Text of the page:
Initial jobless claims ticked down last week, but were marginally higher than forecast, as investors continue to assess the labor market for potential signs of a slowdown.
First-time filings for unemployment insurance in the U.S. totaled 231,000 for the week ended June 25, falling slightly from the prior week's upwardly revised 233,000, the Department of Labor said Thursday. Economists surveyed by Bloomberg had expected the latest reading to come in at 230,000.
The 4-week moving average, which smooths out some weekly volatility in the data, was 231,750, an increase of 7,250 from the previous week's revised average, per the Labor Department.
Claims filed last week held near a five-month high but continue to show the labor market remains hot, even as tighter monetary conditions and persistent inflation raise worries that unemployment may spike.
Even after increases in the number of Americans filing for unemployment insurance in recent weeks, claims remain only slightly above pre-pandemic levels. Filings for unemployment insurance averaged about 218,000 per week throughout 2019.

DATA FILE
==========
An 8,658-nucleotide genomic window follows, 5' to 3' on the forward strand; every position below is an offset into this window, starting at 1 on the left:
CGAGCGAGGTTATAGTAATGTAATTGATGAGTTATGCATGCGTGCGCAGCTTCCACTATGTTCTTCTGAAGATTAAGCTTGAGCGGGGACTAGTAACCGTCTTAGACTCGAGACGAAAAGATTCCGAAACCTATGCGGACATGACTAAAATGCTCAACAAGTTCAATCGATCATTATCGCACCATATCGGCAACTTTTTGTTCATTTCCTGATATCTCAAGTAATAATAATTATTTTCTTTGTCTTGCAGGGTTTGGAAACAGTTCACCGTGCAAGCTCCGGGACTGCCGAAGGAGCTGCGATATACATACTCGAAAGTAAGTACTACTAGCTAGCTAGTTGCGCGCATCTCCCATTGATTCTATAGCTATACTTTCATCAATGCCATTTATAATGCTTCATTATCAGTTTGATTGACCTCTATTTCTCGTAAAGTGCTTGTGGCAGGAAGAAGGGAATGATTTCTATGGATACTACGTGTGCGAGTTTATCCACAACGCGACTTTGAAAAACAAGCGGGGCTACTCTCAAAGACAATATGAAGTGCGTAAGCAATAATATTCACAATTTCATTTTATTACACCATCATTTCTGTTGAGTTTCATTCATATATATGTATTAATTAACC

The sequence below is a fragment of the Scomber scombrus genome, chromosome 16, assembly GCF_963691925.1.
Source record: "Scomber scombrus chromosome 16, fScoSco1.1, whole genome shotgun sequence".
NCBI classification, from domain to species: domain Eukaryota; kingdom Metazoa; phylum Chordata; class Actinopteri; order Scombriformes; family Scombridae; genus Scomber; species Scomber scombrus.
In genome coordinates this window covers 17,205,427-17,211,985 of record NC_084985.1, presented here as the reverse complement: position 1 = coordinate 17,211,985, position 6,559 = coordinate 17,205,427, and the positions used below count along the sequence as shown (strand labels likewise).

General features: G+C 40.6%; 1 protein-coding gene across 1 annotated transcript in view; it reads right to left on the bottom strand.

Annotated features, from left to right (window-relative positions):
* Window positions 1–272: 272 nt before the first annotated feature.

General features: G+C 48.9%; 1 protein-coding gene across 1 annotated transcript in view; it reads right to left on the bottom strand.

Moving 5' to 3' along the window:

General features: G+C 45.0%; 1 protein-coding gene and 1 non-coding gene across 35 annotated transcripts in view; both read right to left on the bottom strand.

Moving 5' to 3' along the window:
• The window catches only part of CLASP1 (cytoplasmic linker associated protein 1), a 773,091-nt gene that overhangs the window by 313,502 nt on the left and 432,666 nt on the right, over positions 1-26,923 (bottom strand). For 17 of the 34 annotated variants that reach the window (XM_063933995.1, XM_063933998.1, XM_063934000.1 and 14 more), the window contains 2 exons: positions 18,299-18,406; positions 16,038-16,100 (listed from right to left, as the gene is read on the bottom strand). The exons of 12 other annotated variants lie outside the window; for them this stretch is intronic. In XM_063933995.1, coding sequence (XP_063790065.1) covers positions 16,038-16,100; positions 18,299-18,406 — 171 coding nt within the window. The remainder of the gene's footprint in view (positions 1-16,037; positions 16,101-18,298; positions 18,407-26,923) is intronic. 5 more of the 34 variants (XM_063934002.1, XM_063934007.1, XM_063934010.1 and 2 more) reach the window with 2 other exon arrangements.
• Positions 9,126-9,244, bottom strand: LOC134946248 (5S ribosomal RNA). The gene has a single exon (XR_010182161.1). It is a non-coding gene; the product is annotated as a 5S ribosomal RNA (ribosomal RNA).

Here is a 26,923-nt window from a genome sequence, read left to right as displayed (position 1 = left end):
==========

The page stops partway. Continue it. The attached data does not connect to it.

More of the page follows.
The latest weekly employment report comes ahead of a busy week for labor market data after the July 4th holiday weekend, with the Labor Department's key monthly jobs report for June due out next Friday.
Employment levels have so far remained a bright spot in the U.S. economy as worries of a recession mount among strategists.
The Bureau of Economic Analysis reported Wednesday that the U.S. economy shrank at an annualized pace of 1.6% in the first quarter, reflecting a deeper contraction than previously reported.
Moreover, Americans have been grappling with a surge in the cost of gas, food, and shelter, with consumer prices climbing 8.6% last month, the fastest rate since 1981.
Still, many economists have projected that unemployment will continue to hold below 4.0%. Last month, the economy created 390,000 news jobs and the unemployment rate came in at 3.6%.
"Defensive leadership indicates a recession is looming, yet we find this difficult to reconcile for 2022 given full employment in the U.S," Comerica Wealth Management Chief Investment Officer John Lynch said in a recent report.
"Full employment in the U.S. should prove a strong buffer against rising recessionary risks."
Alexandra Semenova is a reporter for Yahoo Finance. Follow her on Twitter @alexandraandnyc